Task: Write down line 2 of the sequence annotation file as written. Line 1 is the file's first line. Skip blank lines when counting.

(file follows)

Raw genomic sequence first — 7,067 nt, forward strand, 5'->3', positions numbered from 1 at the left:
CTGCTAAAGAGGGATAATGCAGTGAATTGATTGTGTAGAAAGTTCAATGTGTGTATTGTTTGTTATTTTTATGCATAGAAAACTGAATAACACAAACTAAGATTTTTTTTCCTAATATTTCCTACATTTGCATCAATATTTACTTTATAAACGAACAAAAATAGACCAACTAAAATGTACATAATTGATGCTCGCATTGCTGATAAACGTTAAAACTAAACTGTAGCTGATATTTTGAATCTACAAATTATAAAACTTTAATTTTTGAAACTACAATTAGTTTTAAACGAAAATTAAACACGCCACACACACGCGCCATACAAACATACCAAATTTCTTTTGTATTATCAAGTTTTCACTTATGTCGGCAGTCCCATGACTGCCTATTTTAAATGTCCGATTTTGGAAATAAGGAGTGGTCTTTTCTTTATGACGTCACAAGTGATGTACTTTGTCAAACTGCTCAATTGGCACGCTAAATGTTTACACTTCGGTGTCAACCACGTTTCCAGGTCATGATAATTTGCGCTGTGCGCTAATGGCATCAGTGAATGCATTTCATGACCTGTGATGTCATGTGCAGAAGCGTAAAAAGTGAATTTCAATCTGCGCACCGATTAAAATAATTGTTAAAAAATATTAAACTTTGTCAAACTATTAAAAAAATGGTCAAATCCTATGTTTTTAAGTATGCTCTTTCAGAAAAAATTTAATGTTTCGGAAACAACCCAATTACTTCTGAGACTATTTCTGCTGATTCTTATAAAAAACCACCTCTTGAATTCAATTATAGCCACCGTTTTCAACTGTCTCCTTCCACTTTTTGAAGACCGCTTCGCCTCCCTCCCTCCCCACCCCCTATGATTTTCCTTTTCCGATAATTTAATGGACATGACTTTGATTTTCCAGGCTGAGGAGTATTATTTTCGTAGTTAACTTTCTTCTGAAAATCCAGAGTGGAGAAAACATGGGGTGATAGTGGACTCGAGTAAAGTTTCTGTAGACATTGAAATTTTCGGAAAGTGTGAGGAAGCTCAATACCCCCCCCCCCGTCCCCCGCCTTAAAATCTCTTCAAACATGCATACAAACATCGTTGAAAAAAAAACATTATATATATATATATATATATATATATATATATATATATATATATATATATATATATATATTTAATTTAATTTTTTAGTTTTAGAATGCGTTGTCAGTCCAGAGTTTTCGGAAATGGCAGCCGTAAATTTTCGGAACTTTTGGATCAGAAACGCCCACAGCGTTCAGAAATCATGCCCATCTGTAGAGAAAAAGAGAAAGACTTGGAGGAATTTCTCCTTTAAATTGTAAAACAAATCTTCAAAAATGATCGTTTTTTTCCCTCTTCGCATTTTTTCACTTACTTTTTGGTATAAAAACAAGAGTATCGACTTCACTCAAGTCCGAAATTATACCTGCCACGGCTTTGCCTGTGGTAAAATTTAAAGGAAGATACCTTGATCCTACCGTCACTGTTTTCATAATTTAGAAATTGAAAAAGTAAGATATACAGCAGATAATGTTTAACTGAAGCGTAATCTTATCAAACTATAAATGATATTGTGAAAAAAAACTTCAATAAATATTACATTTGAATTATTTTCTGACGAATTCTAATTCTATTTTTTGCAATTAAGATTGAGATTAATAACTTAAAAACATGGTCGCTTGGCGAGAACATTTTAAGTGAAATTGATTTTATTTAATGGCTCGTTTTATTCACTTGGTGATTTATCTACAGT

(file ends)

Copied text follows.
CTGCTAAAGAGGGATAATGCAGTGAATTGATTGTGTAGAAAGTTCAATGTGTGTATTGTTTGTTATTTTTATGCATAGAAAACTGAATAACACAAACTAAGATTTTTTTTCCTAATATTTCCTACATTTGCATCAATATTTACTTTATAAACGAACAAAAATAGACCAACTAAAATGTACATAATTGATGCTCGCATTGCTGATAAACGTTAAAACTAAACTGTAGCTGATATTTTGAATCTACAAATTATAAAACTTTAATTTTTGAAACTACAATTAGTTTTAAACGAAAATTAAACACGCCACACACACGCGCCATACAAACATACCAAATTTCTTTTGTATTATCAAGTTTTCACTTATGTCGGCAGTCCCATGACTGCCTATTTTAAATGTCCGATTTTGGAAATAAGGAGTGGTCTTTTCTTTATGACGTCACAAGTGATGTACTTTGTCAAACTGCTCAATTGGCACGCTAAATGTTTACACTTCGGTGTCAACCACGTTTCCAGGTCATGATAATTTGCGCTGTGCGCTAATGGCATCAGTGAATGCATTTCATGACCTGTGATGTCATGTGCAGAAGCGTAAAAAGTGAATTTCAATCTGCGCACCGATTAAAATAATTGTTAAAAAATATTAAACTTTGTCAAACTATTAAAAAAATGGTCAAATCCTATGTTTTTAAGTATGCTCTTTCAGAAAAAATTTAATGTTTCGGAAACAACCCAATTACTTCTGAGACTATTTCTGCTGATTCTTATAAAAAACCACCTCTTGAATTCAATTATAGCCACCGTTTTCAACTGTCTCCTTCCACTTTTTGAAGACCGCTTCGCCTCCCTCCCTCCCCACCCCCTATGATTTTCCTTTTCCGATAATTTAATGGACATGACTTTGATTTTCCAGGCTGAGGAGTATTATTTTCGTAGTTAACTTTCTTCTGAAAATCCAGAGTGGAGAAAACATGGGGTGATAGTGGACTCGAGTAAAGTTTCTGTAGACATTGAAATTTTCGGAAAGTGTGAGGAAGCTCAATACCCCCCCCCCCGTCCCCCGCCTTAAAATCTCTTCAAACATGCATACAAACATCGTTGAAAAAAAAACATTATATATATATATATATATATATATATATATATATATATATATATATATATATATATATATTTAATTTAATTTTTTAGTTTTAGAATGCGTTGTCAGTCCAGAGTTTTCGGAAATGGCAGCCGTAAATTTTCGGAACTTTTGGATCAGAAACGCCCACAGCGTTCAGAAATCATGCCCATCTGTAGAGAAAAAGAGAAAGACTTGGAGGAATTTCTCCTTTAAATTGTAAAACAAATCTTCAAAAATGATCGTTTTTTTCCCTCTTCGCATTTTTTCACTTACTTTTTGGTATAAAAACAAGAGTATCGACTTCACTCAAGTCCGAAATTATACCTGCCACGGCTTTGCCTGTGGTAAAATTTAAAGGAAGATACCTTGATCCTACCGTCACTGTTTTCATAATTTAGAAATTGAAAAAGTAAGATATACAGCAGATAATGTTTAACTGAAGCGTAATCTTATCAAACTATAAATGATATTGTGAAAAAAAACTTCAATAAATATTACATTTGAATTATTTTCTGACGAATTCTAATTCTATTTTTTGCAATTAAGATTGAGATTAATAACTTAAAAACATGGTCGCTTGGCGAGAACATTTTAAGTGAAATTGATTTTATTTAATGGCTCGTTTTATTCACTTGGTGATTTATCTACAGT